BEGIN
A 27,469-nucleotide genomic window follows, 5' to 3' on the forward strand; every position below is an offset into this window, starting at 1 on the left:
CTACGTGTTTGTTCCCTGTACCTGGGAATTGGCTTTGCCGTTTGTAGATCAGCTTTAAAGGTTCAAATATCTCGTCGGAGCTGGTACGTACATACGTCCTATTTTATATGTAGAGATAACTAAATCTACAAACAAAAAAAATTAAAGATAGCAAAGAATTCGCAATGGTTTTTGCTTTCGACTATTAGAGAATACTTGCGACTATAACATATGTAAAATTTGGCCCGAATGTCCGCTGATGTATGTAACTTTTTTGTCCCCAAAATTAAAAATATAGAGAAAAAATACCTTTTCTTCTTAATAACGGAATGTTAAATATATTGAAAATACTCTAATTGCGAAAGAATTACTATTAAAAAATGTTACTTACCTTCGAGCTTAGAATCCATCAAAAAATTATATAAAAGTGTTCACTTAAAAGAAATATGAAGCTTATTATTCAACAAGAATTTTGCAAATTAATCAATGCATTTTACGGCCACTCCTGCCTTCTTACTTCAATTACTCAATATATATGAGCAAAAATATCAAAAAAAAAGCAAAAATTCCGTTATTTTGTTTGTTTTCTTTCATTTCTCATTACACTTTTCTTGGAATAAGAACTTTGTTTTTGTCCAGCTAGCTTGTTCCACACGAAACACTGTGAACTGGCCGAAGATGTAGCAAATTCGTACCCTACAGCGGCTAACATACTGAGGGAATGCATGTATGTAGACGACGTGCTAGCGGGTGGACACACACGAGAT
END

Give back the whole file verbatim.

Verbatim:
A 27,469-nucleotide genomic window follows, 5' to 3' on the forward strand; every position below is an offset into this window, starting at 1 on the left:
CTACGTGTTTGTTCCCTGTACCTGGGAATTGGCTTTGCCGTTTGTAGATCAGCTTTAAAGGTTCAAATATCTCGTCGGAGCTGGTACGTACATACGTCCTATTTTATATGTAGAGATAACTAAATCTACAAACAAAAAAAATTAAAGATAGCAAAGAATTCGCAATGGTTTTTGCTTTCGACTATTAGAGAATACTTGCGACTATAACATATGTAAAATTTGGCCCGAATGTCCGCTGATGTATGTAACTTTTTTGTCCCCAAAATTAAAAATATAGAGAAAAAATACCTTTTCTTCTTAATAACGGAATGTTAAATATATTGAAAATACTCTAATTGCGAAAGAATTACTATTAAAAAATGTTACTTACCTTCGAGCTTAGAATCCATCAAAAAATTATATAAAAGTGTTCACTTAAAAGAAATATGAAGCTTATTATTCAACAAGAATTTTGCAAATTAATCAATGCATTTTACGGCCACTCCTGCCTTCTTACTTCAATTACTCAATATATATGAGCAAAAATATCAAAAAAAAAGCAAAAATTCCGTTATTTTGTTTGTTTTCTTTCATTTCTCATTACACTTTTCTTGGAATAAGAACTTTGTTTTTGTCCAGCTAGCTTGTTCCACACGAAACACTGTGAACTGGCCGAAGATGTAGCAAATTCGTACCCTACAGCGGCTAACATACTGAGGGAATGCATGTATGTAGACGACGTGCTAGCGGGTGGACACACACGAGAT